Ripples 2: Venice (Rio della Guerra)
With my solo exhibition fast approaching, I am going full steam ahead in an attempt to get my collection ready for its big unveiling this May. Not only am I working concurrently on three oil and acrylic canvases, but I also have several gouache works, a new woodcut edition, and old woodcut edition, a new etching and several Norm sketches on the go. It’s a daunting task trying to get all of those works completed in less than 3 months (with the fact that I work full time as a lawyer also being something of an issue…), but I am happy to say that the factory process is in full flow, churning out the works at a steady and pleasing pace (factory = me). As if by way of demonstration, this week I will be sharing not one, but two new paintings with you – one which sees the completion of an ambitious canvas which I started way back last summer, and the second, today’s, which I begun only a few weeks ago.
Yes, hot on the heels of my Natale Italiano posts, and my obsession with the abstract forms created by rippled water, as subsequently demonstrated in my posts on ripples photographs, paintings, my recent woodcut, and in the first of my new gouache ripples collection, I now present the second gouache painting of the series: Ripples 2: Venice (Rio della Guerra).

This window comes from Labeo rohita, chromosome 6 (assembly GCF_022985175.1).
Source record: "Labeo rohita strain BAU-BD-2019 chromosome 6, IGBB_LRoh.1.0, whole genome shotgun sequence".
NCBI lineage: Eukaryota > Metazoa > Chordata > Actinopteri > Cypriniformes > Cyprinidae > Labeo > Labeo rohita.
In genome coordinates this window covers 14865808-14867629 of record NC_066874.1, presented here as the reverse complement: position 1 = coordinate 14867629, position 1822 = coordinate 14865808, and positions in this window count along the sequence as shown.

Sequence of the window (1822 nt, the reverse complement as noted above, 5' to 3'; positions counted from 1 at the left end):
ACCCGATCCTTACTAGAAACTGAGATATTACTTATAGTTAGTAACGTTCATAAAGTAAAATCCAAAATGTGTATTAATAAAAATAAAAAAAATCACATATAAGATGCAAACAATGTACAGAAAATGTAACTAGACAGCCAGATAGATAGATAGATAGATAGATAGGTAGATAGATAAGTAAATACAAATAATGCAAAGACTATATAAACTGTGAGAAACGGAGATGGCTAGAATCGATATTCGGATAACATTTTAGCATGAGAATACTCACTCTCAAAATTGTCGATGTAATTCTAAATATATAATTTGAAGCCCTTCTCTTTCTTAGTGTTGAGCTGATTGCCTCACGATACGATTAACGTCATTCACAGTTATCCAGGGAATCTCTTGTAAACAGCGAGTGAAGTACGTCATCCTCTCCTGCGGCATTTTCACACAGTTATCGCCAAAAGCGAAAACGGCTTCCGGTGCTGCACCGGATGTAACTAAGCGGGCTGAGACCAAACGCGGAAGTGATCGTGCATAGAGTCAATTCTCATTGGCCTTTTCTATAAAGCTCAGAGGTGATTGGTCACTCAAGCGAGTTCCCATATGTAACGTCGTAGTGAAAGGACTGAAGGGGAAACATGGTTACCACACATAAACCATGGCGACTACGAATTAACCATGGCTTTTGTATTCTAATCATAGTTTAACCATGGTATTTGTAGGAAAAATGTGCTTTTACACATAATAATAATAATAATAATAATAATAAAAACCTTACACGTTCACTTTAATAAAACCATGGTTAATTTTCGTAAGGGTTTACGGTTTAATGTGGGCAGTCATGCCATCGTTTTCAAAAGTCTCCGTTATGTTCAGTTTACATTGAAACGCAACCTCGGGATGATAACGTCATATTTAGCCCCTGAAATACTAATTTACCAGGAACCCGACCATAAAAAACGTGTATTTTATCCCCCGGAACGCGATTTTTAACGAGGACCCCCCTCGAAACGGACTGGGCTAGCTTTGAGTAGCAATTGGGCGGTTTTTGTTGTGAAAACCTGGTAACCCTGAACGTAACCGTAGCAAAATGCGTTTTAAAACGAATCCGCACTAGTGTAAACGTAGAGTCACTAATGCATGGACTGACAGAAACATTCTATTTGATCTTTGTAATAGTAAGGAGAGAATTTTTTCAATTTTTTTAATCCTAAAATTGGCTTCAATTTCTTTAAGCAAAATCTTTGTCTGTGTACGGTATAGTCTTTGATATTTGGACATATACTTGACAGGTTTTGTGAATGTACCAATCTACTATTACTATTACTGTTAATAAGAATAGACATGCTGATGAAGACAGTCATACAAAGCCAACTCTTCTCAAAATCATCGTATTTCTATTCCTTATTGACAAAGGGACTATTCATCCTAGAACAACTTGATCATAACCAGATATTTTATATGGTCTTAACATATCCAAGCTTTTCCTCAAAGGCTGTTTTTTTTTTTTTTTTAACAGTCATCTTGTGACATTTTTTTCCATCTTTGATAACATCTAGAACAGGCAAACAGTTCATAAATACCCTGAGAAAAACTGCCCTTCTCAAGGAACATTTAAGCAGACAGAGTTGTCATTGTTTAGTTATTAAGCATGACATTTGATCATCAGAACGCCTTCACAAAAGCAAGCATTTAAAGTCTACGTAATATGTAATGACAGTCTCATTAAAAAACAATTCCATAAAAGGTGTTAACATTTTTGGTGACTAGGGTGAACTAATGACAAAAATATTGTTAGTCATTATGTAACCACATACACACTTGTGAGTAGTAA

As with the first piece, this painting focuses on the rippled reflection, rather than showing both the reflection and the scenery it reflects. Focusing on the ripples rather than on the real world above them means that the viewer is left with the more abstract image which nature creates, causing one to question what is actually being shown in the image when seen at a first glance. Is it just an unplanned abstract image, or something more illustrative? It is only after some time that you then realise that what this painting shows is the underside of a bridge, an iron railing, and a building punctuated by windows behind it, albeit rippled into a charmingly haphazard abstract form.
I’m so excited by the prospect of a world in ripples that I could go on painting them forever. The only trouble is, I don’t think they’ll actually be on show at my solo show in May, which means I should really start concentrating on other works. As to which – come back a little later in the week, to see the work which will be central to my solo exhibition in May.
Until then, have a great week.
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